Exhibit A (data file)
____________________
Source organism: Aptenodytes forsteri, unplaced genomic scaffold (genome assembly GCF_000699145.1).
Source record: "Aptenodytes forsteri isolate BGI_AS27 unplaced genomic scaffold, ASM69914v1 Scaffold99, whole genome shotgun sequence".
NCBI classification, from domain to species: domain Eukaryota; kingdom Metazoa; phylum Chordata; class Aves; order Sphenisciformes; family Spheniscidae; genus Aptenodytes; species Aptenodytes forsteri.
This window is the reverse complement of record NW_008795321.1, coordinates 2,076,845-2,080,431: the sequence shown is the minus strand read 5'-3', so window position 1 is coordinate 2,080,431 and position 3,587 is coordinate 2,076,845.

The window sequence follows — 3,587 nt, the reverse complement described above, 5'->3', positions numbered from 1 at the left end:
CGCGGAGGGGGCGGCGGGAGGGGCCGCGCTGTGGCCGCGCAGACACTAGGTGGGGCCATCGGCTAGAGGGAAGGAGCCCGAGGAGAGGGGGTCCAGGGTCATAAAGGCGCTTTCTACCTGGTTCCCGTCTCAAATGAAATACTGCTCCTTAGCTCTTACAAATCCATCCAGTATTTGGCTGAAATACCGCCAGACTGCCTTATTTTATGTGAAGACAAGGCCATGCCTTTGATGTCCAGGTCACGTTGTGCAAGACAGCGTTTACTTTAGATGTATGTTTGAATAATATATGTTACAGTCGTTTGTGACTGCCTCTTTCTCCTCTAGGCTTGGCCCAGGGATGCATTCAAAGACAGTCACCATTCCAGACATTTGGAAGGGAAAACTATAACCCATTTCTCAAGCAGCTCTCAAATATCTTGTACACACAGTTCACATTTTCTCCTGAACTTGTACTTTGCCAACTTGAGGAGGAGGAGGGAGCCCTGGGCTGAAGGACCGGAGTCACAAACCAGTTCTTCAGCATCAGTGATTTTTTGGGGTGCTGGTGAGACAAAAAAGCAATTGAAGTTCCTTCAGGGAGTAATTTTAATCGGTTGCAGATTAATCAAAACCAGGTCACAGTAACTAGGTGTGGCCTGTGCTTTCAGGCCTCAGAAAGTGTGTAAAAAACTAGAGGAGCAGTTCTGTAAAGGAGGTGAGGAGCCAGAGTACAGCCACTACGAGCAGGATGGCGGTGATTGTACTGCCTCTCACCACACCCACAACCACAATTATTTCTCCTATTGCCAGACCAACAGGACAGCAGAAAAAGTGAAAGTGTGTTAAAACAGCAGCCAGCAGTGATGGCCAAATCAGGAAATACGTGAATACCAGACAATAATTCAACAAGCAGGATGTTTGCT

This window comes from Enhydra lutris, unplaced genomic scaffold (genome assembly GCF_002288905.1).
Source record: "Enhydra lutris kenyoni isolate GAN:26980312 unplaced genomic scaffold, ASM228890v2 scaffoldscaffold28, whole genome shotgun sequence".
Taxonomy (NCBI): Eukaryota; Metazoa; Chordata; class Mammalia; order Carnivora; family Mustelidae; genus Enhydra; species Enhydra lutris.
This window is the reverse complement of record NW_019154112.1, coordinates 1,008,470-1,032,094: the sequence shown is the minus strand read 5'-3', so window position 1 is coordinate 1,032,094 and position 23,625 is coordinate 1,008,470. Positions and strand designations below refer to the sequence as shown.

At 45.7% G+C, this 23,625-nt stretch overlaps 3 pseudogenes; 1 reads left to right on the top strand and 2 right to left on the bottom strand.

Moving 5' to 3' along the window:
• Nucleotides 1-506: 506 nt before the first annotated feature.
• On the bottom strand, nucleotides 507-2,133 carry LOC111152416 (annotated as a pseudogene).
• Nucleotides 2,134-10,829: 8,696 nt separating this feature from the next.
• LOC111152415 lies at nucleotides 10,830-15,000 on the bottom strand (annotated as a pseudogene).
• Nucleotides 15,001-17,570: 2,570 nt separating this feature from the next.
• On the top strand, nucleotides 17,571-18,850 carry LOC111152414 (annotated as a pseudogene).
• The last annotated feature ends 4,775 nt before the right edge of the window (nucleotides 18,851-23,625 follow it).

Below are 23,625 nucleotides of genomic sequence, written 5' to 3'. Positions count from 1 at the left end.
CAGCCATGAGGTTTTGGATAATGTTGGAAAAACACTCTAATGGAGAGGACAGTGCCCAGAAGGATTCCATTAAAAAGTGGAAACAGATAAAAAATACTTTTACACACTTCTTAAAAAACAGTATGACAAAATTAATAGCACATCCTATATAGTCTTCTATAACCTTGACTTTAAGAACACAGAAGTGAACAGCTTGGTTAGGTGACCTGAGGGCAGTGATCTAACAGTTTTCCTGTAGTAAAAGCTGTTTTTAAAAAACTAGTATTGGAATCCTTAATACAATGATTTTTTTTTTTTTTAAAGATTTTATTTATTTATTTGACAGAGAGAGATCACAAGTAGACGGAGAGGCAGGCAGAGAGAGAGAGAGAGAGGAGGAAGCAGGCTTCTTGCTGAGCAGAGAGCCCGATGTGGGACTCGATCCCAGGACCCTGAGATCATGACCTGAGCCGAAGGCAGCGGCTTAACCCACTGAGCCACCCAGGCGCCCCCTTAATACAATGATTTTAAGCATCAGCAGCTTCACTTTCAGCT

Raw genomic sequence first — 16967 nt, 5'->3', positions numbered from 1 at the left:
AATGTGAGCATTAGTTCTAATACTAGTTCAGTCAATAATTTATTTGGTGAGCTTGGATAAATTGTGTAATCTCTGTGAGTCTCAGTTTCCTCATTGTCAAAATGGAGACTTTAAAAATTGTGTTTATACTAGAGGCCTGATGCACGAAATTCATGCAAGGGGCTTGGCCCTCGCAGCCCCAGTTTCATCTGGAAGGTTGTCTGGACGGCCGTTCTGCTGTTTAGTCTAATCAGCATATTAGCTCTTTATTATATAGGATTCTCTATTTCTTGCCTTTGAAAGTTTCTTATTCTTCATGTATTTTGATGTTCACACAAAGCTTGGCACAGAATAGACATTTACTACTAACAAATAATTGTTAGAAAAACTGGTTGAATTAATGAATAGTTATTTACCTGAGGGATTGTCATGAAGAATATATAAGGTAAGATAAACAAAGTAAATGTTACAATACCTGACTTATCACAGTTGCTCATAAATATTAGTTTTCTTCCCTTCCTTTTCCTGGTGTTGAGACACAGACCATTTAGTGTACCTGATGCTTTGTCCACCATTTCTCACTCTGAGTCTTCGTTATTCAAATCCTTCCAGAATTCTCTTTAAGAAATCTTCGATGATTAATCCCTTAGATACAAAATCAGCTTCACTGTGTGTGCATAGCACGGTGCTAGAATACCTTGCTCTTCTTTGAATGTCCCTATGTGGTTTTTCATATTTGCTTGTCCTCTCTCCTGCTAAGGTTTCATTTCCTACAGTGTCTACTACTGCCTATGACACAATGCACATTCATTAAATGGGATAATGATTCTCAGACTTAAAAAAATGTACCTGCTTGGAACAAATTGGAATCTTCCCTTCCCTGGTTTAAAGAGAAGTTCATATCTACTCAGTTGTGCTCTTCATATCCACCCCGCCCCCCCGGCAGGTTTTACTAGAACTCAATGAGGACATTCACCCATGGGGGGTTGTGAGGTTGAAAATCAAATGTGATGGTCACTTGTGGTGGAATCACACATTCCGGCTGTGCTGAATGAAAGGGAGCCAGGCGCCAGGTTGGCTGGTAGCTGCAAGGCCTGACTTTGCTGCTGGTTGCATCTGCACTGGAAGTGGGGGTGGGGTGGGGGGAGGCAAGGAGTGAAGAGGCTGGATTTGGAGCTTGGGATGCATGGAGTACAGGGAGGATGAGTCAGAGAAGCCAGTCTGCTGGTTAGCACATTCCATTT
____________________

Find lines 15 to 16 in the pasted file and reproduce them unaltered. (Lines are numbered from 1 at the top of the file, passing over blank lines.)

• Nucleotides 2,134-10,829: 8,696 nt separating this feature from the next.
• LOC111152415 lies at nucleotides 10,830-15,000 on the bottom strand (annotated as a pseudogene).